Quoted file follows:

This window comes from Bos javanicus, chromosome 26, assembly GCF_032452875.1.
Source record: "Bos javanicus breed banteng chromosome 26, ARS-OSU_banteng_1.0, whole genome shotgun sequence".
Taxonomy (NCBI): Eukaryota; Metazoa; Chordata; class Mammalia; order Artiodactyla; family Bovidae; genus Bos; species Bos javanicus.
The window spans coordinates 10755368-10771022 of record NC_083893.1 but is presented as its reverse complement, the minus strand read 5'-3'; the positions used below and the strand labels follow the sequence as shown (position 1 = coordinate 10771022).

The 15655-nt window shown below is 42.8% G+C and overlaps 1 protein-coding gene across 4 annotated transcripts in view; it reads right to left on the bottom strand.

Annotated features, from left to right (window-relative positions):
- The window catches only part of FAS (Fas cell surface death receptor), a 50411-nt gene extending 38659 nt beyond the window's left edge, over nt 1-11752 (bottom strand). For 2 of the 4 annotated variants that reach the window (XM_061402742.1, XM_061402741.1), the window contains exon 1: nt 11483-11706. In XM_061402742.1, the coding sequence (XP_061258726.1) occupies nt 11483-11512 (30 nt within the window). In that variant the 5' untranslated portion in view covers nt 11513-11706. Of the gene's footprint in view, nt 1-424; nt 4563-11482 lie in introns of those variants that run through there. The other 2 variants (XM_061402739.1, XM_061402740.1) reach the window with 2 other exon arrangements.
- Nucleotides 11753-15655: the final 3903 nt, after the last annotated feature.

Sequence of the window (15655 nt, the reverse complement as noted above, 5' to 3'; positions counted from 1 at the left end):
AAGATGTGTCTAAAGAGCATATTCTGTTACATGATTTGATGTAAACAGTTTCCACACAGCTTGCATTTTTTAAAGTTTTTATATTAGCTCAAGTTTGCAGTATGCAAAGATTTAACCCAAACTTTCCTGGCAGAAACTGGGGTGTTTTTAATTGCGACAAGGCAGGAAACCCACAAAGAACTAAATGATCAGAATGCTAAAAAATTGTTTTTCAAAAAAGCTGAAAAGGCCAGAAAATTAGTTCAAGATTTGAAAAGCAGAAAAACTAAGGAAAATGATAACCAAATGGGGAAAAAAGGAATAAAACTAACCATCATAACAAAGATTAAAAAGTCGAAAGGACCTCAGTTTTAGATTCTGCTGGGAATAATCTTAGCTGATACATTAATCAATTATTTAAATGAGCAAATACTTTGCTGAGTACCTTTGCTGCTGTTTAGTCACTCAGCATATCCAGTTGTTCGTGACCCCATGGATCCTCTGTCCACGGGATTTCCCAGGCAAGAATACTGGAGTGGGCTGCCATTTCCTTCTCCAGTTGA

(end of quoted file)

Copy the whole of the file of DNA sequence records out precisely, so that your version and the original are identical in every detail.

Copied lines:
This window comes from Bos javanicus, chromosome 26, assembly GCF_032452875.1.
Source record: "Bos javanicus breed banteng chromosome 26, ARS-OSU_banteng_1.0, whole genome shotgun sequence".
Taxonomy (NCBI): Eukaryota; Metazoa; Chordata; class Mammalia; order Artiodactyla; family Bovidae; genus Bos; species Bos javanicus.
The window spans coordinates 10755368-10771022 of record NC_083893.1 but is presented as its reverse complement, the minus strand read 5'-3'; the positions used below and the strand labels follow the sequence as shown (position 1 = coordinate 10771022).

The 15655-nt window shown below is 42.8% G+C and overlaps 1 protein-coding gene across 4 annotated transcripts in view; it reads right to left on the bottom strand.

Annotated features, from left to right (window-relative positions):
- The window catches only part of FAS (Fas cell surface death receptor), a 50411-nt gene extending 38659 nt beyond the window's left edge, over nt 1-11752 (bottom strand). For 2 of the 4 annotated variants that reach the window (XM_061402742.1, XM_061402741.1), the window contains exon 1: nt 11483-11706. In XM_061402742.1, the coding sequence (XP_061258726.1) occupies nt 11483-11512 (30 nt within the window). In that variant the 5' untranslated portion in view covers nt 11513-11706. Of the gene's footprint in view, nt 1-424; nt 4563-11482 lie in introns of those variants that run through there. The other 2 variants (XM_061402739.1, XM_061402740.1) reach the window with 2 other exon arrangements.
- Nucleotides 11753-15655: the final 3903 nt, after the last annotated feature.

Sequence of the window (15655 nt, the reverse complement as noted above, 5' to 3'; positions counted from 1 at the left end):
AAGATGTGTCTAAAGAGCATATTCTGTTACATGATTTGATGTAAACAGTTTCCACACAGCTTGCATTTTTTAAAGTTTTTATATTAGCTCAAGTTTGCAGTATGCAAAGATTTAACCCAAACTTTCCTGGCAGAAACTGGGGTGTTTTTAATTGCGACAAGGCAGGAAACCCACAAAGAACTAAATGATCAGAATGCTAAAAAATTGTTTTTCAAAAAAGCTGAAAAGGCCAGAAAATTAGTTCAAGATTTGAAAAGCAGAAAAACTAAGGAAAATGATAACCAAATGGGGAAAAAAGGAATAAAACTAACCATCATAACAAAGATTAAAAAGTCGAAAGGACCTCAGTTTTAGATTCTGCTGGGAATAATCTTAGCTGATACATTAATCAATTATTTAAATGAGCAAATACTTTGCTGAGTACCTTTGCTGCTGTTTAGTCACTCAGCATATCCAGTTGTTCGTGACCCCATGGATCCTCTGTCCACGGGATTTCCCAGGCAAGAATACTGGAGTGGGCTGCCATTTCCTTCTCCAGTTGA